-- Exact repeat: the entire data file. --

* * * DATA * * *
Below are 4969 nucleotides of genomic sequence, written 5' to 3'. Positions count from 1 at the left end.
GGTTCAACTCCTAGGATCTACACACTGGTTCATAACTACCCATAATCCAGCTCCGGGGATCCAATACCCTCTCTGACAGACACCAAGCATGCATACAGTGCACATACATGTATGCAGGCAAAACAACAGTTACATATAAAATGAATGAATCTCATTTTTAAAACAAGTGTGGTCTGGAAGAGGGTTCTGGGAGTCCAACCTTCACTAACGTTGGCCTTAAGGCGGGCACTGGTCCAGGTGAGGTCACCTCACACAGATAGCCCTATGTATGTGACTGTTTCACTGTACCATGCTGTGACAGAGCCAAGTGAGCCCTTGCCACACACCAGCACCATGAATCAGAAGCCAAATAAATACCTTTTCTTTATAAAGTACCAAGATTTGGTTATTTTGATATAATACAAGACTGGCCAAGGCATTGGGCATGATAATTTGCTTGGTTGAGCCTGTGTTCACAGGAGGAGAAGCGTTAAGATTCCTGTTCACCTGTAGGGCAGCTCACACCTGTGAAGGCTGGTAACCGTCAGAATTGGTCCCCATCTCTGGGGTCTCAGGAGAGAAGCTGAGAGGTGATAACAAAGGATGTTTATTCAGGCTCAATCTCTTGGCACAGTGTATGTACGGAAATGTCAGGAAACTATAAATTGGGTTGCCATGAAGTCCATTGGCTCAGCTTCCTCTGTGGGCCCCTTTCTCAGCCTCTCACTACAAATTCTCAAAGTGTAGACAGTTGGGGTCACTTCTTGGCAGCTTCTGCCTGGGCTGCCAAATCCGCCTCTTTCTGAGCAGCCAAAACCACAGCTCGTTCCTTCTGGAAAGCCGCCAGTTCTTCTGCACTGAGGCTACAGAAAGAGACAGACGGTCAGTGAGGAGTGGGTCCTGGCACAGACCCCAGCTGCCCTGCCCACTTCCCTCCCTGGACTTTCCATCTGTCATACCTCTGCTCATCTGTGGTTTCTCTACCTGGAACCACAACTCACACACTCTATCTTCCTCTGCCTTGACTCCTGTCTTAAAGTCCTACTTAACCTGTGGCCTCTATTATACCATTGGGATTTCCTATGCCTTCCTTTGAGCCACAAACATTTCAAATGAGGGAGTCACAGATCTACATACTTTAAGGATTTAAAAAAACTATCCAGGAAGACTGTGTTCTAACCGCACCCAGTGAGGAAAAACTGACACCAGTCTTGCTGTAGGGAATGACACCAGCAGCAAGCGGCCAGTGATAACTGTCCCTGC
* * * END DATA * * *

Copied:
Below are 4969 nucleotides of genomic sequence, written 5' to 3'. Positions count from 1 at the left end.
GGTTCAACTCCTAGGATCTACACACTGGTTCATAACTACCCATAATCCAGCTCCGGGGATCCAATACCCTCTCTGACAGACACCAAGCATGCATACAGTGCACATACATGTATGCAGGCAAAACAACAGTTACATATAAAATGAATGAATCTCATTTTTAAAACAAGTGTGGTCTGGAAGAGGGTTCTGGGAGTCCAACCTTCACTAACGTTGGCCTTAAGGCGGGCACTGGTCCAGGTGAGGTCACCTCACACAGATAGCCCTATGTATGTGACTGTTTCACTGTACCATGCTGTGACAGAGCCAAGTGAGCCCTTGCCACACACCAGCACCATGAATCAGAAGCCAAATAAATACCTTTTCTTTATAAAGTACCAAGATTTGGTTATTTTGATATAATACAAGACTGGCCAAGGCATTGGGCATGATAATTTGCTTGGTTGAGCCTGTGTTCACAGGAGGAGAAGCGTTAAGATTCCTGTTCACCTGTAGGGCAGCTCACACCTGTGAAGGCTGGTAACCGTCAGAATTGGTCCCCATCTCTGGGGTCTCAGGAGAGAAGCTGAGAGGTGATAACAAAGGATGTTTATTCAGGCTCAATCTCTTGGCACAGTGTATGTACGGAAATGTCAGGAAACTATAAATTGGGTTGCCATGAAGTCCATTGGCTCAGCTTCCTCTGTGGGCCCCTTTCTCAGCCTCTCACTACAAATTCTCAAAGTGTAGACAGTTGGGGTCACTTCTTGGCAGCTTCTGCCTGGGCTGCCAAATCCGCCTCTTTCTGAGCAGCCAAAACCACAGCTCGTTCCTTCTGGAAAGCCGCCAGTTCTTCTGCACTGAGGCTACAGAAAGAGACAGACGGTCAGTGAGGAGTGGGTCCTGGCACAGACCCCAGCTGCCCTGCCCACTTCCCTCCCTGGACTTTCCATCTGTCATACCTCTGCTCATCTGTGGTTTCTCTACCTGGAACCACAACTCACACACTCTATCTTCCTCTGCCTTGACTCCTGTCTTAAAGTCCTACTTAACCTGTGGCCTCTATTATACCATTGGGATTTCCTATGCCTTCCTTTGAGCCACAAACATTTCAAATGAGGGAGTCACAGATCTACATACTTTAAGGATTTAAAAAAACTATCCAGGAAGACTGTGTTCTAACCGCACCCAGTGAGGAAAAACTGACACCAGTCTTGCTGTAGGGAATGACACCAGCAGCAAGCGGCCAGTGATAACTGTCCCTGC